Paper of the Week: Fructosamine is a valuable marker for glycemic control and predicting adverse outcomes following total hip arthroplasty: a prospective multi‑institutional investigation

Noam Shohat, Karan Goswami, Leigham Breckenridge, Michael B. Held, Arthur L. Malkani, Roshan P. Shah, Ran Schwarzkopf & Javad Parvizi

Scientific Reports 11, Article number: 2227 (2021)

Summary by: Christian Ong, B.A.

In recent years much emphasis has been placed on developing strategies to reduce periprosthetic joint infections (PJI) following total joint arthroplasty (TJA) [1][2]. Poor glycemic control has been shown to be associated with adverse surgical outcomes in a number of specialties including orthopedics [1,3-5], but controversy still remains as to which serum indicator of glycemic control is most appropriate for clinical use [1][4]. Fructosamine is a promising alternative to the current gold standard of HbA1c, due to its comparatively rapid response time to changes in blood glucose concentrations. While HbA1c levels adapt within a period of 3 months to changes in glycemic control, fluctuations in serum Fructosamine can be observed within 2-3 weeks [6][7]. The ability to assess glycemic control at a time much closer to the operative date presents significant advantages when attempting to accurately risk stratify TJA patients.

In this study, Shohat et al sought to determine if preoperative serum Fructosamine levels could successfully predict the incidence of PJI, and a number of other adverse outcomes following primary total hip arthroplasty (THA). Between August 2017 and November 2018, 1,212 primary THA patients from four academic institutions were consented to participate in this study. Patients were followed for adverse outcomes for 1 year postoperatively. This population was 50.8% female and had a mean age of 63.9 years. A total of 54 patients (4.5%) had serum Fructosamine levels ³293 mmol/L -a validated cutoff for poor glycemic control [8].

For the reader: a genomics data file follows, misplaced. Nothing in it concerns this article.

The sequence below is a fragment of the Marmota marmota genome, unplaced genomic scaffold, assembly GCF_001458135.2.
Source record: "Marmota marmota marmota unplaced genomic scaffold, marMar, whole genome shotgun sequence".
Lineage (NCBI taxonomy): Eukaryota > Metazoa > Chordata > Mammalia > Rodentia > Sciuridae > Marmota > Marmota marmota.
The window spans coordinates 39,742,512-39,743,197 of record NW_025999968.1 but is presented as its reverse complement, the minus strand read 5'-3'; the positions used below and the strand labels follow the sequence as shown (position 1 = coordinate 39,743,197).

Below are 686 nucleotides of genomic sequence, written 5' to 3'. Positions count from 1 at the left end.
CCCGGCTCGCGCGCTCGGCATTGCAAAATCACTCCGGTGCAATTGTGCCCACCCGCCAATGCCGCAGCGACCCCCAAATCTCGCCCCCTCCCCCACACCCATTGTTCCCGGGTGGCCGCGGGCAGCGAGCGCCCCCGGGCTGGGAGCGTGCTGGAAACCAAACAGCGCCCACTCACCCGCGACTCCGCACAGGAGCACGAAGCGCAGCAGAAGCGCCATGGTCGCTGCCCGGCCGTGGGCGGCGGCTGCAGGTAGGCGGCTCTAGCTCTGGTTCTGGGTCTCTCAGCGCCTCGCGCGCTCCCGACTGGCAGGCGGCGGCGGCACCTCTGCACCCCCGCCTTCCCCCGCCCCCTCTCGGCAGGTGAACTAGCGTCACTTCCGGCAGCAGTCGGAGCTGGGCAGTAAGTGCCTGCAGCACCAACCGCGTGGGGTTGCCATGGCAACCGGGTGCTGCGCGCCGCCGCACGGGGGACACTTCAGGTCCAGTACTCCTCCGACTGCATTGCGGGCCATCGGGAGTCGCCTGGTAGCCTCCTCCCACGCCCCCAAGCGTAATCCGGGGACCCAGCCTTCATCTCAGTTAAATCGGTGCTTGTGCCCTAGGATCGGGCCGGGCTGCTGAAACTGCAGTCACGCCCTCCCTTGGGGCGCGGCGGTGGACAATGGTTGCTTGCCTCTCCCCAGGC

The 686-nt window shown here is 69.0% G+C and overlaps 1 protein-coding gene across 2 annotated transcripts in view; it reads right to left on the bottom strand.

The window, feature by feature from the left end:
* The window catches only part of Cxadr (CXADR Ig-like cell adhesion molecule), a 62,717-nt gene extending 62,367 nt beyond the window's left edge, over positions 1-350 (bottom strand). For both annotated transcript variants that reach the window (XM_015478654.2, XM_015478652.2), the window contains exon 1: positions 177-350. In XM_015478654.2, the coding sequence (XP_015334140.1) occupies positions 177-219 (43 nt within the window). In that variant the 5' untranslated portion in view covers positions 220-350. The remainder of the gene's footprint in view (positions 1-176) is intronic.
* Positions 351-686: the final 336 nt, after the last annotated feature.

Assuming an alpha of 0.05 and power of 0.8, the minimum sample size of 1,100 patients was met. Categorical variables were analyzed using the Chi square test and continuous variables by the Student’s t-test. Logistic regression models were constructed using the demographic, comorbidity and hospitalization variables that differed significantly between patients with high (³293 mmol/L) and normal (<293 mmol/L) serum Fructosamine. The threshold for significance was predetermined to be p<0.05. After controlling for significant patient variables, this study found preoperative serum Fructosamine levels ³293 mmol/L to be predictive of PJI and hospital readmissions following THA. Due to the observational nature of this study, a causal relationship cannot be confirmed between poor glycemic control as indicated by high Fructosamine levels and PJI/readmissions. Furthermore, these findings are limited by potential differences in Fructosamine reading procedures at each study site, and an exclusion of medical conditions that impact serum Fructosamine from the analysis. Additional research is needed to further develop the linkage between serum Fructosamine and TJA outcomes.


  1. Berríos-Torres, S. I. et al. Centers for disease control and prevention guideline for the prevention of surgical site infection. JAMA Surg. 152(8), 784–791 (2017).
  2. Shohat, N. & Parvizi, J. Prevention of periprosthetic joint infection: Examining the recent guidelines. J. Arthroplasty 32(7), 2040–2046 (2017).
  3. Kao, L. S. & Phatak, U. R. Glycemic control and prevention of surgical site infection. Surg. Infect. 14(5), 437–444 (2013).
  4. Shohat, N. et al. Inadequate glycemic control is associated with increased surgical site infection in total joint arthroplasty: A systematic review and meta-analysis. J. Arthroplasty 33(7), 2312–2321 (2018).
  5. WHO. Global Guidelines on the Prevention of Surgical Site Infection (WHO, Geneva, 2017).
  6. Shohat, N. et al. 2019 John Insall award: Fructosamine is a better glycaemic marker compared with glycated haemoglobin (HbA1C) in predicting adverse outcomes following total knee arthroplasty: A prospective multicentre study. Bone Jt. J. 101, 3–9 (2019).
  7. Shohat, N., Tarabichi, M., Tischler, E. H., Jabbour, S. & Parvizi, J. Serum fructosamine: A Simple and inexpensive test for assessing preoperative glycemic control. J. Bone Jt. Surg. Am. 99(22), 1900–1907 (2017).
  8. Shohat, Noam, et al. “Serum fructosamine: a simple and inexpensive test for assessing preoperative glycemic control.” JBJS 99.22 (2017): 1900-1907.

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